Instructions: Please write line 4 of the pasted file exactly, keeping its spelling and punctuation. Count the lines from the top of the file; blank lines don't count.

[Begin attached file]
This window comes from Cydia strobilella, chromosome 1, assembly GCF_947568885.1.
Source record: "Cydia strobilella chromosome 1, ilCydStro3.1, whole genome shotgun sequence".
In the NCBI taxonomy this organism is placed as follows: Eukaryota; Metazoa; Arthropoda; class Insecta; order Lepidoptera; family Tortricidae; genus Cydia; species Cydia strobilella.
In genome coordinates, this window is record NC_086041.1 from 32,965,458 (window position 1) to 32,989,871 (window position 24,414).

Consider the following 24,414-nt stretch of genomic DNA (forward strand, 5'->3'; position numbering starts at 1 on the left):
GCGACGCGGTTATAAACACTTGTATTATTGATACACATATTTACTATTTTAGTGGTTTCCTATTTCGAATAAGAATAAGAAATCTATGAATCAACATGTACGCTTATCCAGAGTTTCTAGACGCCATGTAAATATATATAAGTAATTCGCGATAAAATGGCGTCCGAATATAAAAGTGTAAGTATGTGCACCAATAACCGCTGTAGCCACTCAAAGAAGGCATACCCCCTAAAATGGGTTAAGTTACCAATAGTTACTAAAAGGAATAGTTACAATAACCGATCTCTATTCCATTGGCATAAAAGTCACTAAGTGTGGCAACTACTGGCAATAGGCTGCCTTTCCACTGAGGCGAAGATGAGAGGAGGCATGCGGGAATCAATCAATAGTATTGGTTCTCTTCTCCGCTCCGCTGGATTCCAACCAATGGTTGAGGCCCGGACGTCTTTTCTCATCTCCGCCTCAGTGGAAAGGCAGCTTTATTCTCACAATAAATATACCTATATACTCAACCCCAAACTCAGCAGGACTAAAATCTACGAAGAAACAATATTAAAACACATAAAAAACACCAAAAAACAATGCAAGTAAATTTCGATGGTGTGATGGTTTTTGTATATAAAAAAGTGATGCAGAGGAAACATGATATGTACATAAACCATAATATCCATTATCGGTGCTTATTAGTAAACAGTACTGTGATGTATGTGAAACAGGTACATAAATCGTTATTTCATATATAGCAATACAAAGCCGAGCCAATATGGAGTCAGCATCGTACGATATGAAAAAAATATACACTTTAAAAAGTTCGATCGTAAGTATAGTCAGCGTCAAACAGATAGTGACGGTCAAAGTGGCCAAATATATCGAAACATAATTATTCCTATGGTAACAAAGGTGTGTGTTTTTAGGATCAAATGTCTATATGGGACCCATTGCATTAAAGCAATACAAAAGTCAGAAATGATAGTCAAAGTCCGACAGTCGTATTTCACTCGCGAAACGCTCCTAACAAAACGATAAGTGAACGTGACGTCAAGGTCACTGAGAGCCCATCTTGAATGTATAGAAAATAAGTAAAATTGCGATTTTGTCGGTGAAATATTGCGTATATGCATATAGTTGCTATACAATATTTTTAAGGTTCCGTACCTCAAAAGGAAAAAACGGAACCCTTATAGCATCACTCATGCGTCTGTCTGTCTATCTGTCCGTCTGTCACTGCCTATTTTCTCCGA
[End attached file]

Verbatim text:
In genome coordinates, this window is record NC_086041.1 from 32,965,458 (window position 1) to 32,989,871 (window position 24,414).